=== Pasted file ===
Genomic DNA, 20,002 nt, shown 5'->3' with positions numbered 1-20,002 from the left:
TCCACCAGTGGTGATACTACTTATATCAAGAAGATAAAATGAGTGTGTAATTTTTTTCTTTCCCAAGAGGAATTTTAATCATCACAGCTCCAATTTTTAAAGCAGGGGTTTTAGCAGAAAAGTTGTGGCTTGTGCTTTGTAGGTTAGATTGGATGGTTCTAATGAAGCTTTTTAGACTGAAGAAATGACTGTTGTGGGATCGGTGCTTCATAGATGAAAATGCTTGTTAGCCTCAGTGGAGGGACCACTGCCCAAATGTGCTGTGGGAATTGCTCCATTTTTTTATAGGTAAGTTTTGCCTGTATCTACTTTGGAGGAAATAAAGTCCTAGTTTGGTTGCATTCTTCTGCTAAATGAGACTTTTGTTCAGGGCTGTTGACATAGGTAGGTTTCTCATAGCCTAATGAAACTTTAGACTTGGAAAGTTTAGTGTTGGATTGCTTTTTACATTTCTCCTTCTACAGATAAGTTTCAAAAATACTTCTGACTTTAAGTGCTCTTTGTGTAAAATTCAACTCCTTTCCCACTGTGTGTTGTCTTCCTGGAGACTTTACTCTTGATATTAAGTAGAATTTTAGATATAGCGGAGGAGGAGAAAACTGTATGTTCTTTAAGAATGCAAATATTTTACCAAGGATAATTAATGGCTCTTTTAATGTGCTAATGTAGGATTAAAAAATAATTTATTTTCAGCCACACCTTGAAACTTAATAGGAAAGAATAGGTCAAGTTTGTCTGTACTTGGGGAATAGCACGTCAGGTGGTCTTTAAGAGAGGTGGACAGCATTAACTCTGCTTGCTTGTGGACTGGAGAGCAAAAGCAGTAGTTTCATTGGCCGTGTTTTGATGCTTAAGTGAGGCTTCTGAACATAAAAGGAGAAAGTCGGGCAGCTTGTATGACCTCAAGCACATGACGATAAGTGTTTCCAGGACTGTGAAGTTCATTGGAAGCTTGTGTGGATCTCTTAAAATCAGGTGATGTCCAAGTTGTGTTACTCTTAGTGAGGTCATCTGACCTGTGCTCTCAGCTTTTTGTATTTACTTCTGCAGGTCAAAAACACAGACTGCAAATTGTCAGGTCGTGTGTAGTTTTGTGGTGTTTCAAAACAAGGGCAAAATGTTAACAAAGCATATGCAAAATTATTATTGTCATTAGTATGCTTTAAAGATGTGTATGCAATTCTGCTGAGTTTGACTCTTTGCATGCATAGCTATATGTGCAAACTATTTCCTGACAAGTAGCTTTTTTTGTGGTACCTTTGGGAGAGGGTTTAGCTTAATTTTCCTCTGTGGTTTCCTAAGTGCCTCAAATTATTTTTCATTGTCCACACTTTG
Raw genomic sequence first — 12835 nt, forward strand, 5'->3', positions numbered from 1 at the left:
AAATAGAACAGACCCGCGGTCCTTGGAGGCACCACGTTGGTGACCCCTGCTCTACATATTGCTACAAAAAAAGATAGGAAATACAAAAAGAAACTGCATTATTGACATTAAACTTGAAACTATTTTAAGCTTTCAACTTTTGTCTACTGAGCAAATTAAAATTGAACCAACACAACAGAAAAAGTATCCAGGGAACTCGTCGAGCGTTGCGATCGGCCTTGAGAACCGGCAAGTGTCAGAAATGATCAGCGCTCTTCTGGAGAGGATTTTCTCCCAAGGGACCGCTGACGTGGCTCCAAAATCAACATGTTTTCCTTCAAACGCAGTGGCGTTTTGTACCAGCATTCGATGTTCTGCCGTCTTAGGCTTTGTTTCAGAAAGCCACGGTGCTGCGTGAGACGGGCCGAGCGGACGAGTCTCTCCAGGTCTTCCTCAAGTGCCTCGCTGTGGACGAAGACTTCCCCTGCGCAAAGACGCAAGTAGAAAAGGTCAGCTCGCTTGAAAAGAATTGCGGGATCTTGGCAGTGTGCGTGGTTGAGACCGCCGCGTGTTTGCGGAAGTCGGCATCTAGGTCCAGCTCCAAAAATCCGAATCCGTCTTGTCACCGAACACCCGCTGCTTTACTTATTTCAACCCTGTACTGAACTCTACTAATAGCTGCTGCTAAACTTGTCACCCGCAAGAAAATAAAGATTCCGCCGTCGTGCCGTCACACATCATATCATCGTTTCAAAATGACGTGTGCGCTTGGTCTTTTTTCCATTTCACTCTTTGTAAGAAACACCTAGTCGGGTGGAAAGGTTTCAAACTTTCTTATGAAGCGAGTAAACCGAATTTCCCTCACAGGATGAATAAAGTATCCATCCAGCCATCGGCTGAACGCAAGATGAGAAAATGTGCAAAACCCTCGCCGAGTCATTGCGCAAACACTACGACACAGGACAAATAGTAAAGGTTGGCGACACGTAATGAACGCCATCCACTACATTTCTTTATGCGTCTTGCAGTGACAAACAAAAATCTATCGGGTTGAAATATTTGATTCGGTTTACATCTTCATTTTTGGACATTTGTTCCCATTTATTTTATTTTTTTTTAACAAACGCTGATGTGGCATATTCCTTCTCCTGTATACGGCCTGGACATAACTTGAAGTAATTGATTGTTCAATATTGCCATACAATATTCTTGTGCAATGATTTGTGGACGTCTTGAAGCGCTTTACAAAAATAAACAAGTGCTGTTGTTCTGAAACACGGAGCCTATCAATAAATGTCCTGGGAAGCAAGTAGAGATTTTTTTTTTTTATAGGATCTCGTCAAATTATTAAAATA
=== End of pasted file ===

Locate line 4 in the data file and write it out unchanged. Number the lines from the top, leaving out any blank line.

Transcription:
AAATAGAACAGACCCGCGGTCCTTGGAGGCACCACGTTGGTGACCCCTGCTCTACATATTGCTACAAAAAAAGATAGGAAATACAAAAAGAAACTGCATTATTGACATTAAACTTGAAACTATTTTAAGCTTTCAACTTTTGTCTACTGAGCAAATTAAAATTGAACCAACACAACAGAAAAAGTATCCAGGGAACTCGTCGAGCGTTGCGATCGGCCTTGAGAACCGGCAAGTGTCAGAAATGATCAGCGCTCTTCTGGAGAGGATTTTCTCCCAAGGGACCGCTGACGTGGCTCCAAAATCAACATGTTTTCCTTCAAACGCAGTGGCGTTTTGTACCAGCATTCGATGTTCTGCCGTCTTAGGCTTTGTTTCAGAAAGCCACGGTGCTGCGTGAGACGGGCCGAGCGGACGAGTCTCTCCAGGTCTTCCTCAAGTGCCTCGCTGTGGACGAAGACTTCCCCTGCGCAAAGACGCAAGTAGAAAAGGTCAGCTCGCTTGAAAAGAATTGCGGGATCTTGGCAGTGTGCGTGGTTGAGACCGCCGCGTGTTTGCGGAAGTCGGCATCTAGGTCCAGCTCCAAAAATCCGAATCCGTCTTGTCACCGAACACCCGCTGCTTTACTTATTTCAACCCTGTACTGAACTCTACTAATAGCTGCTGCTAAACTTGTCACCCGCAAGAAAATAAAGATTCCGCCGTCGTGCCGTCACACATCATATCATCGTTTCAAAATGACGTGTGCGCTTGGTCTTTTTTCCATTTCACTCTTTGTAAGAAACACCTAGTCGGGTGGAAAGGTTTCAAACTTTCTTATGAAGCGAGTAAACCGAATTTCCCTCACAGGATGAATAAAGTATCCATCCAGCCATCGGCTGAACGCAAGATGAGAAAATGTGCAAAACCCTCGCCGAGTCATTGCGCAAACACTACGACACAGGACAAATAGTAAAGGTTGGCGACACGTAATGAACGCCATCCACTACATTTCTTTATGCGTCTTGCAGTGACAAACAAAAATCTATCGGGTTGAAATATTTGATTCGGTTTACATCTTCATTTTTGGACATTTGTTCCCATTTATTTTATTTTTTTTTAACAAACGCTGATGTGGCATATTCCTTCTCCTGTATACGGCCTGGACATAACTTGAAGTAATTGATTGTTCAATATTGCCATACAATATTCTTGTGCAATGATTTGTGGACGTCTTGAAGCGCTTTACAAAAATAAACAAGTGCTGTTGTTCTGAAACACGGAGCCTATCAATAAATGTCCTGGGAAGCAAGTAGAGATTTTTTTTTTTTATAGGATCTCGTCAAATTATTAAAATA